Looking for a post-graduate job or summer internship is one of the most stressful things a college student undergoes. The process is long and draining, usually causing one to obsess unhealthily over the future.
I am currently looking for a post-graduate job, and these are three things I have learned to remember throughout the process:
1. Know your worth.
Everyone has a unique background to bring to an organization. Some employers are looking for creatives, others for storytellers. If you have worked hard in your academics and extracurriculars, and have invested in those around you, chances are you are well-prepared to bring value to these organizations. You are more than just your résumé, so try to not get caught up comparing your involvement and accolades to those around you. Don’t underestimate the value of a determined, positive spirit.
2. Work your network.
If I had a nickel for every time I heard “it’s all about who you know,” I would probably be a millionaire. Guess what, though? It is true. The biggest thing I have learned through my job search is that informational interviews can set you apart from the rest of the candidates. Face-to-face communication is invaluable. I encourage you to book a trip to the city you want to be in and try to get in front of as many companies or organizations as possible. If you’re not sure where to start, go to your professors and ask them to connect you with alumni.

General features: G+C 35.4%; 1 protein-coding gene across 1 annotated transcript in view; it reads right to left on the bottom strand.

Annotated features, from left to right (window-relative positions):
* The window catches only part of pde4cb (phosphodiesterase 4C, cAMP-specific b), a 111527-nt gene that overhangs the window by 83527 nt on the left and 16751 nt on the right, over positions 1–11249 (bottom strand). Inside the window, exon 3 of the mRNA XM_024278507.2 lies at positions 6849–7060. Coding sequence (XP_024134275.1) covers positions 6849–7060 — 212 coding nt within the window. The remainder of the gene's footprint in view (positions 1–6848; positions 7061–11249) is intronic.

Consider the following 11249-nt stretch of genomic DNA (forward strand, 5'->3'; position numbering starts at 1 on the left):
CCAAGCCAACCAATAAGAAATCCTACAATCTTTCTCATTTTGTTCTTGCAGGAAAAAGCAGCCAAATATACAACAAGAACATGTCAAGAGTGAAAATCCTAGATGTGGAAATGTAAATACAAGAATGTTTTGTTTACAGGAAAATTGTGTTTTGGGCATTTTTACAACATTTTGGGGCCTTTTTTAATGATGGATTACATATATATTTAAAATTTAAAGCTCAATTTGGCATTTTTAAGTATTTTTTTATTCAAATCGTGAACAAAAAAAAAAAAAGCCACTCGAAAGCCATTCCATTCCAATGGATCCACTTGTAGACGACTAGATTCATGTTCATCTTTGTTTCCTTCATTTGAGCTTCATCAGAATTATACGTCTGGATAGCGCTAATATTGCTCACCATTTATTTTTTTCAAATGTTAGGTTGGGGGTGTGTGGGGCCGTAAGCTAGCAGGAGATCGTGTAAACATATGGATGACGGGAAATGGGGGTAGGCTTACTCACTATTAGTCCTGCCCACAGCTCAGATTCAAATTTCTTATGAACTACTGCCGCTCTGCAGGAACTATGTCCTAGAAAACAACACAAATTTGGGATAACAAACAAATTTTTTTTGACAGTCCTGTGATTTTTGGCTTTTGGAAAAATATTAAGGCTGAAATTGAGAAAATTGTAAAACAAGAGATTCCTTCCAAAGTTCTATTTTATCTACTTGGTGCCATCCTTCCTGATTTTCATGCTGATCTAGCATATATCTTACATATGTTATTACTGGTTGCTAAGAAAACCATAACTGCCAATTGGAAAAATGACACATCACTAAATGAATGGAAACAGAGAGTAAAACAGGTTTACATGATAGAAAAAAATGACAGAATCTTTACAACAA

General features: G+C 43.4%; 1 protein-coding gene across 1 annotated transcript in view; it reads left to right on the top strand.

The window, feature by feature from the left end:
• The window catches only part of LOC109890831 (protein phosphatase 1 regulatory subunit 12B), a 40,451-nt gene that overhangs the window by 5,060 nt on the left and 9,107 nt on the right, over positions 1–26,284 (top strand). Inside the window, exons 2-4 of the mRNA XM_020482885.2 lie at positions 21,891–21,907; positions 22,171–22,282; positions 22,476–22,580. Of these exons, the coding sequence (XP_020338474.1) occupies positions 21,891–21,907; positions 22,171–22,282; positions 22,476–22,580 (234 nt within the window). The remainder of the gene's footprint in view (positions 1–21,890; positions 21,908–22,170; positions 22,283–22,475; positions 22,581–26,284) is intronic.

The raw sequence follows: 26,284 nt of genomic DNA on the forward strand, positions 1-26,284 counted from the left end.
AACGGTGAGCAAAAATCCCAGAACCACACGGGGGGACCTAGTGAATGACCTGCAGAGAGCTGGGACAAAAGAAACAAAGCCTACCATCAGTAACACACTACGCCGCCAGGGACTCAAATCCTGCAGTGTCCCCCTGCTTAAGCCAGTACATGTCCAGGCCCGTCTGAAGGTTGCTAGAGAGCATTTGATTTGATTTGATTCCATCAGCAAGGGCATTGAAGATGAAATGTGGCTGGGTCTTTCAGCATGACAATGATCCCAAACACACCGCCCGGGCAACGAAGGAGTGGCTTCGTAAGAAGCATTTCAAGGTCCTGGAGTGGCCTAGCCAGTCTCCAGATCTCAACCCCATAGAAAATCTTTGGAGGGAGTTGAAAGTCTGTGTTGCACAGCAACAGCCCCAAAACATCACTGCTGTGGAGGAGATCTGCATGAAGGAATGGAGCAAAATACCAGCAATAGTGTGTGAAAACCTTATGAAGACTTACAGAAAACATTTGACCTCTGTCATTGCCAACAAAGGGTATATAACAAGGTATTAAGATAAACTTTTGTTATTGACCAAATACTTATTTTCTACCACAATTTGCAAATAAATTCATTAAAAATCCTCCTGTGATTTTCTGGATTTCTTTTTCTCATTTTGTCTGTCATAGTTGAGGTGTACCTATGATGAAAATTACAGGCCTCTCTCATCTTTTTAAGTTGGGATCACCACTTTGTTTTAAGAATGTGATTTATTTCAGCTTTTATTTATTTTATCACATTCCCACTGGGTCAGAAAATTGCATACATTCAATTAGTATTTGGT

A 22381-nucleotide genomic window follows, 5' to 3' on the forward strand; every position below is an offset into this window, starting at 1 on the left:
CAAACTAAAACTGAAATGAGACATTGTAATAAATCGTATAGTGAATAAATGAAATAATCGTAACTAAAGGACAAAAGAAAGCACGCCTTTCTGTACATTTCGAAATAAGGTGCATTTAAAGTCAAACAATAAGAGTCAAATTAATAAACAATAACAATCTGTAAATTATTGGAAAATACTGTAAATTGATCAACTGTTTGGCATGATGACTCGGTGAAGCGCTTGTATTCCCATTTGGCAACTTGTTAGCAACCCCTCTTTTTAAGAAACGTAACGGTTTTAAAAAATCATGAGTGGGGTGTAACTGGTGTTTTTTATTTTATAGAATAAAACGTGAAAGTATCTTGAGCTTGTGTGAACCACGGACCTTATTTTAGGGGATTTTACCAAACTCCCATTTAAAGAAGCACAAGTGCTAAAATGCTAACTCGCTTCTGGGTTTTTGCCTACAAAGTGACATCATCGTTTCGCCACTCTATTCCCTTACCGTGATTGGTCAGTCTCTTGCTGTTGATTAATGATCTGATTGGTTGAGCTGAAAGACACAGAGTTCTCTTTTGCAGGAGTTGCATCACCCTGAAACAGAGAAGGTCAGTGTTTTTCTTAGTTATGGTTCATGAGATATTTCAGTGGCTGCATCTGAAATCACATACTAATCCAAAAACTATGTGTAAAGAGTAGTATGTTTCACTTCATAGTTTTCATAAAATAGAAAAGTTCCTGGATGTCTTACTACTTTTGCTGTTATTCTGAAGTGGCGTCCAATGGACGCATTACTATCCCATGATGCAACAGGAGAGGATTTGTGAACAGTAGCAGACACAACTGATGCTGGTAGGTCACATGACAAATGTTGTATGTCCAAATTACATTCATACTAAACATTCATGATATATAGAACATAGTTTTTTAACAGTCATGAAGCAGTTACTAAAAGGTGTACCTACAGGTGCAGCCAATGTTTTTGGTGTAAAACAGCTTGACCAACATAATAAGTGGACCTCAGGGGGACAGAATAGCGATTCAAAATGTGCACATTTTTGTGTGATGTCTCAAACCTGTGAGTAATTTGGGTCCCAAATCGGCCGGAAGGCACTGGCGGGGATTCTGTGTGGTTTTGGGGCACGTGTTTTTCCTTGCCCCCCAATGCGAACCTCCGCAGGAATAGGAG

3. Everyone’s path is different.
Not everyone will have the same journey, and it is important to avoid comparing your experiences with others. Some are lucky to secure their dream jobs directly upon graduating, while it may take others a year or two to find their places in the industry. There is no right or wrong path; there is just your path.
While the job hunt can be overwhelming and stressful, it is important to remind yourself you are qualified and capable. If you understand what you can bring to an organization, work the connections you have and don’t compare yourself to others, you will find success without all the unnecessary stress.
Written by Olivia Lake, PRSA Liaison.